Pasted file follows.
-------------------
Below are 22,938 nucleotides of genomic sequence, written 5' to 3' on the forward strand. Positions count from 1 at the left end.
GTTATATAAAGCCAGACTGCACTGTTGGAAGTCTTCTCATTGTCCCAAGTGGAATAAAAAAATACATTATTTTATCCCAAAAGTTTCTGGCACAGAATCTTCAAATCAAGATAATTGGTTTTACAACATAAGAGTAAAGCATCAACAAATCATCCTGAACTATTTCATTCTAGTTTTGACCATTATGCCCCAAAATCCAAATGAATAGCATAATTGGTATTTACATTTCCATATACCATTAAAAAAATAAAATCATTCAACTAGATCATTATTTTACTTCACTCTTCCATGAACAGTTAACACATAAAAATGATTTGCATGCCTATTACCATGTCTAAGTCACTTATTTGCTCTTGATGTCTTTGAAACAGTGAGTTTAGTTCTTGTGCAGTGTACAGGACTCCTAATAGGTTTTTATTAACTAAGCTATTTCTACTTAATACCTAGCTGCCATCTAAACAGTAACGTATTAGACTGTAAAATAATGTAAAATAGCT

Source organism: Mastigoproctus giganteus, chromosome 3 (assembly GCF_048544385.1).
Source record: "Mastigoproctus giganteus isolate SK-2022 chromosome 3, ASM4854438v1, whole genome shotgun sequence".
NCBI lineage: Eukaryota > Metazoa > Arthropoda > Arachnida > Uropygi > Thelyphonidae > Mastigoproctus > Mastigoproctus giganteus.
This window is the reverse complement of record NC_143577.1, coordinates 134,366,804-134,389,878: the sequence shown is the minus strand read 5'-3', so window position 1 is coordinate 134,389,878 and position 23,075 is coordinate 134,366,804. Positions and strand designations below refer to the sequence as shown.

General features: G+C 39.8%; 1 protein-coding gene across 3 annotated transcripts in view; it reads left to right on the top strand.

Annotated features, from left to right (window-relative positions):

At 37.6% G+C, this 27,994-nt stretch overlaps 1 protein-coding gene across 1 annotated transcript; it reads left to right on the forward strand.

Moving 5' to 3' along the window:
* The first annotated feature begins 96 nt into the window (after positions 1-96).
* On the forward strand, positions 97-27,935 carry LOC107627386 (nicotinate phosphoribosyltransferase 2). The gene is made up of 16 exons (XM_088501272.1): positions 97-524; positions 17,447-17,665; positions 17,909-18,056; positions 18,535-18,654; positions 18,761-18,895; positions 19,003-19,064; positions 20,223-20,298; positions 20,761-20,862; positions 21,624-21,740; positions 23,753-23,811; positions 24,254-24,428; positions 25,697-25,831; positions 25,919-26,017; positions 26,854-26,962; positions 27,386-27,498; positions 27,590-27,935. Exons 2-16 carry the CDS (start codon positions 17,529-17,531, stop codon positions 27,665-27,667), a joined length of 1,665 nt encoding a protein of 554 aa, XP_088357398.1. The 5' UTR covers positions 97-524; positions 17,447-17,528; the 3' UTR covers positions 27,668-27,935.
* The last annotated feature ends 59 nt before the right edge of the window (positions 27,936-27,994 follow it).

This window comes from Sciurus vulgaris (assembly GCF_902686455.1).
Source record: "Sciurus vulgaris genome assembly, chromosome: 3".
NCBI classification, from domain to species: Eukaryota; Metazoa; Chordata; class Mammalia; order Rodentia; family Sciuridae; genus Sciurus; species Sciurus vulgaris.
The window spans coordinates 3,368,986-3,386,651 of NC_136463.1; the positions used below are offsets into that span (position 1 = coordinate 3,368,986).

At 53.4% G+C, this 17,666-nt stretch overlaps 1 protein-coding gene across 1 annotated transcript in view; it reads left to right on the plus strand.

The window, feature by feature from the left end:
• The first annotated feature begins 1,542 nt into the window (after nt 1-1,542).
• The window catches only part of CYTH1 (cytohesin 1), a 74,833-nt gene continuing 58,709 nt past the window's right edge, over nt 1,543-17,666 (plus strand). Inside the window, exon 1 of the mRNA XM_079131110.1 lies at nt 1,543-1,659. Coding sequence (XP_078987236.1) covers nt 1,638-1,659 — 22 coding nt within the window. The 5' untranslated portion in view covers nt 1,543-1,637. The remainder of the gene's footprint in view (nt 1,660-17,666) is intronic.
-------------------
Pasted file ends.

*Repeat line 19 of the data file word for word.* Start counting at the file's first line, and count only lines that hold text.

The window, feature by feature from the left end: